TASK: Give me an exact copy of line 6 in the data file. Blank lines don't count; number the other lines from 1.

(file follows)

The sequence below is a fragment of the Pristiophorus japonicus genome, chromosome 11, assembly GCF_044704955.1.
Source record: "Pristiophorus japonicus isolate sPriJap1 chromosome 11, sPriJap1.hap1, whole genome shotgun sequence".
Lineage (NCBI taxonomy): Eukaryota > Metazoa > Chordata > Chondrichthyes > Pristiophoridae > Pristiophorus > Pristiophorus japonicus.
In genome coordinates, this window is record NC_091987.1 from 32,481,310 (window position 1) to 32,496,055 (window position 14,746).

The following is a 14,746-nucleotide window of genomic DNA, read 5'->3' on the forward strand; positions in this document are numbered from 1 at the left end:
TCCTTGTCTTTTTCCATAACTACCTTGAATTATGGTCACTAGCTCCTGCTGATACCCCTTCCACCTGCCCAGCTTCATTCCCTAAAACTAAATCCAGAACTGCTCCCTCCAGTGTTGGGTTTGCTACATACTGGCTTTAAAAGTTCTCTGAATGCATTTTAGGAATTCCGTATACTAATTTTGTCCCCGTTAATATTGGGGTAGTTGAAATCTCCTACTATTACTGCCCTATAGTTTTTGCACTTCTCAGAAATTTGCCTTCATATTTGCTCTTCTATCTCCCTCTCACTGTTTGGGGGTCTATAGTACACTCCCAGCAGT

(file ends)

TCCTTGTCTTTTTCCATAACTACCTTGAATTATGGTCACTAGCTCCTGCTGATACCCCTTCCACCTGCCCAGCTTCATTCCCTAAAACTAAATCCAGAACTGCTCCCTCCAGTGTTGGGTTTGCTACATACTGGCTTTAAAAGTTCTCTGAATGCATTTTAGGAATTCCGTATACTAATTTTGTCCCCGTTAATATTGGGGTAGTTGAAATCTCCTACTATTACTGCCCTATAGTTTTTGCACTTCTCAGAAATTTGCCTTCATATTTGCTCTTCTATCTCCCTCTCACTGTTTGGGGGTCTATAGTACACTCCCAGCAGT